Originally part of the exhibition No Spectators: The Art of Burning Man, this site-specific installation covered the walls with intricately carved raw wood panels that lead to an ornate altar. Wooden placards were provided for visitors to write a personal message and leave within the installation [on show from March 2018 to January 2020].

Smithsonian American Art Museum
Renwick Gallery

Washington, D.C.

March 22nd, 2019

Believe Anything

Then again, don’t.

Barbara Kruger Belief + Doubt [detail] || 2012 || Vinyl
Barbara Kruger Belief + Doubt [detail] || 2012 || Vinyl

Background: Felix Gonzales-Torres || Untitled (For Jeff) || 1992
Foreground: Constantin Brancusi || Torso of a Young Man || 1924

During his relatively brief career, Felix Gonzales-Torres expanded the language of Conceptual art by rethinking the reproduction, circulation, and presentation of artwork. ”Untitled” (For Jeff) belongs to the artist’s Billboard series which consists of works displayed simultaneously in multiple locations around a city. Collectively, the series creates a viewing community that spans several neighbourhoods and demographic groups. Dedicated to Jeff, a healthcare worker who cared for the artist’s dying partner, this particular work publicly addresses the AIDS crisis of the early 1990s.


Robert Barry || Steel Disc Suspended 1/8 in. Above Floor || 1967

Hung from a nearly transparent nylon string, the steel disc becomes a mere tool to demarcate the small, blank space beneath it. The artist’s aim is to make the void palpable, to create a presence from absence, and to overcome the materialization of ideas.


Socket Looking Incredulous || Presence from Absence || Is this art? || I think it’s time to leave the Hirshhorn…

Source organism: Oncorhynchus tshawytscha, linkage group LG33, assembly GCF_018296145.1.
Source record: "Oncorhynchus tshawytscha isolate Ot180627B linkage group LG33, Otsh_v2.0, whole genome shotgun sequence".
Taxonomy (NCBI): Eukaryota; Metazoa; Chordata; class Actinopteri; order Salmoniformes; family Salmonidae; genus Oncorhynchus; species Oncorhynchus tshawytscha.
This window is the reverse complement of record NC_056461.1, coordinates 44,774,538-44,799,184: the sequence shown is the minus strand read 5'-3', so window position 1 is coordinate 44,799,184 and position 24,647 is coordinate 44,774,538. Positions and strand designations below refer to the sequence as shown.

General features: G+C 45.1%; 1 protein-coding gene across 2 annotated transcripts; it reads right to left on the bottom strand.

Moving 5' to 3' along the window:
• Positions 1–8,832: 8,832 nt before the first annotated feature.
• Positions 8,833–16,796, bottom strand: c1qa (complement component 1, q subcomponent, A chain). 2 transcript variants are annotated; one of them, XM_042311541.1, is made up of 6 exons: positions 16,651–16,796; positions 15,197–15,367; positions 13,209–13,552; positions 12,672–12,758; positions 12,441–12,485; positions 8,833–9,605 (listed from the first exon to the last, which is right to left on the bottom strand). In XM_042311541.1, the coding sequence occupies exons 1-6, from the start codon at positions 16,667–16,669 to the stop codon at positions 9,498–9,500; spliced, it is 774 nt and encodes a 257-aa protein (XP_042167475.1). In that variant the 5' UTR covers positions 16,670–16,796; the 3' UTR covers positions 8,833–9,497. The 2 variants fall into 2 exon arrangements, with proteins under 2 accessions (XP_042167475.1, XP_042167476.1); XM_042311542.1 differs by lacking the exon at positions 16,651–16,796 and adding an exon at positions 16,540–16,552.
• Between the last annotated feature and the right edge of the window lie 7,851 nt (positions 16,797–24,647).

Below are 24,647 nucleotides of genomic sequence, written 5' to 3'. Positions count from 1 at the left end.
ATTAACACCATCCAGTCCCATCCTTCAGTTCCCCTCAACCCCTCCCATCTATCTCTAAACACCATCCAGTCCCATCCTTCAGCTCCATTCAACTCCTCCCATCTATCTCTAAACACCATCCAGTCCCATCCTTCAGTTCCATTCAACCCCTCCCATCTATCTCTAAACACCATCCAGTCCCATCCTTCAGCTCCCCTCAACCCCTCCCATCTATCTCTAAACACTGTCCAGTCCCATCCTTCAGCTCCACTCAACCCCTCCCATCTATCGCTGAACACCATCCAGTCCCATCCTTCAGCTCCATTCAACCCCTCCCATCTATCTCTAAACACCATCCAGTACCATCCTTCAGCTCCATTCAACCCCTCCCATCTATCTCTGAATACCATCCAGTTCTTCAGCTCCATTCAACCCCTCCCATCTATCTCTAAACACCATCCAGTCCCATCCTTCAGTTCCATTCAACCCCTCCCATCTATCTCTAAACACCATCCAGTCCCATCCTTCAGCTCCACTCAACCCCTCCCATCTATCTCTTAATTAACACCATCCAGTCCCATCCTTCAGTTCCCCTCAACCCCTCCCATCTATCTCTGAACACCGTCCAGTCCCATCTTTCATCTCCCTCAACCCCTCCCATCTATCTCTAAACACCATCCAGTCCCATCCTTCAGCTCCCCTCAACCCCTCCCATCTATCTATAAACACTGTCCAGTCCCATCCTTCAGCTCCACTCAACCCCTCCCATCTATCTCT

The Hirshhorn, Washington D.C.

March 18th, 2019

HeartBeat

The third work from Rafael Lozano-Hemmer’s Pulse series, the Pulse Room (2006) rounded out the exhibition, featuring hundreds of clear, incandescent light bulbs hanging from the ceiling in even rows, pulsing with the heartbeats of past visitors. Visitors could add their heartbeat to the installation by touching a sensor, which transmitted the pulse to the first bulb. Additional heartbeats continued to register on the first bulb, advancing earlier recordings ahead one bulb at a time. The sound of the collected heartbeats joined the light display to amplify the physical impact of the installation.

(More about the artist and his works in the last two posts).

Pulse was on view at The Hirshhorn from November 2018 to April 2019.

March 18th, 2019

WaveLength

The second work from Rafael Lozano-Hemmer’s Pulse series, Pulse Tank (2008), which premiered at Prospect.1, New Orleans Biennial, was updated and expanded for the exhibition at the Hirshhorn. Sensors turned viewers’ pulse into ripples on illuminated water tanks, creating ever-changing patterns that were reflected on the gallery walls.

(More about the artist and his works in yesterday’s post).

Pulse was on view at The Hirshhorn from November 2018 to April 2019.

March 18th, 2019